Tuesday November 13, 2018
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NASA’s Curiosity Rover Tests New Drill Method On Mars

It now offers Curiosity a vital sense of touch, preventing the drill bit from drifting sideways too much and getting stuck in a rock

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This year NASA discovered few earth like planets. Wikimedia Commons
This year NASA discovered few earth like planets. Wikimedia Commons
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  • NASA’s Rover conducted new drill methods on Mars
  • This can help NASA get samples from Mars
  • After this, they can start a more comprehensive study of the planet

NASA’s Curiosity rover has conducted a new drill method on Mars, marking the first operation of the rover’s drill since a motor problem began acting up more than a year ago.

ISS is aIt is the first ever drilling attempt on Mars. Wikimedia Commons permanent base for astronauts stationed in the outer sky. Wikimedia Commons
It is the first ever drilling attempt on Mars. Wikimedia Commons

This early test produced a hole about a one-centimetre deep at a target called Lake Orcadie — not enough for a full scientific sample, but enough to validate that the new method works mechanically, NASA said on Wednesday.

This was just the first in what will be a series of tests to determine how well the new drill method can collect samples. If this drill had achieved sufficient depth to collect a sample, the team would have begun testing a new sample delivery process, ultimately delivering to instruments inside the rover.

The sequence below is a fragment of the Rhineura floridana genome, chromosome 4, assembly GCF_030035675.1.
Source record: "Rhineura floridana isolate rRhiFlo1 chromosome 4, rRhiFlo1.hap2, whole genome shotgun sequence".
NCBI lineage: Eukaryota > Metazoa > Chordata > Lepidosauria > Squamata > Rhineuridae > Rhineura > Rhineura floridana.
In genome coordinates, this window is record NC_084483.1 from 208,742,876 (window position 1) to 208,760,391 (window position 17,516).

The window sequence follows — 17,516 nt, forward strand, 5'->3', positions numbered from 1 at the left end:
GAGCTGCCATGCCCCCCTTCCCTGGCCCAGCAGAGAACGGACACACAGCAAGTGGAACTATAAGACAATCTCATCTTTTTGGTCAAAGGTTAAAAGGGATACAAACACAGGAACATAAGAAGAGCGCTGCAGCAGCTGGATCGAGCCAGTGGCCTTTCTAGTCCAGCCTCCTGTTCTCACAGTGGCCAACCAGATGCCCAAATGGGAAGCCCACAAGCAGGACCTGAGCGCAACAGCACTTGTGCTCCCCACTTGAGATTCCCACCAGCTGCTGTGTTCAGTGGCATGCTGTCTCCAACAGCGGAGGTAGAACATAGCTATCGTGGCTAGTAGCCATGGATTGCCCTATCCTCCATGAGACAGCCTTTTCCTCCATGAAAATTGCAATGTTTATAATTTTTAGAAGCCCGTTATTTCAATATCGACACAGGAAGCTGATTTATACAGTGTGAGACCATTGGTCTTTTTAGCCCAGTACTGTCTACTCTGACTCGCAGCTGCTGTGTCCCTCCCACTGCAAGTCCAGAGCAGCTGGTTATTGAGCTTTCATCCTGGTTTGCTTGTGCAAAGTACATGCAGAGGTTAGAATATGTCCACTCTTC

Also Read: NASA’s Kepler Discovers Nearly 100 New Exoplanets

Curiosity has used its drill to collect samples 15 times since landing in 2012. Then, in December of 2016, a key part of the drill stopped working.

If the previous method was like a drill press, holding the drill bit steady as it extends into a surface, it is now more freehand. The rover is using its entire arm to push the drill forward, re-centring itself while taking measurements with a force sensor. That sensor was originally included to stop the rover’s arm if it received a high-force jolt, NASA said.

It now offers Curiosity a vital sense of touch, preventing the drill bit from drifting sideways too much and getting stuck in a rock.

This ice which was found can help scientists understand the climate history of Mars. IANS
This will help NASA study Mars more comprehensively. IANS

“We’re now drilling on Mars more like the way you do at home,” said Steven Lee, Deputy Project Manager at NASA’s Jet Propulsion Laboratory, Pasadena, California.

“Humans are pretty good at re-centring the drill, almost without thinking about it. Programming Curiosity to do this by itself was challenging — especially when it wasn’t designed to do that,” Lee added. IANS

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NASA to Send Organ-on-Chips To Test Human Tissue Health in Space

Called a micro-physiological system, a tissue chip needs three main properties

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NASA, tissue
NASA to send tissue chips to space to test human health, genetic changes. Flcikr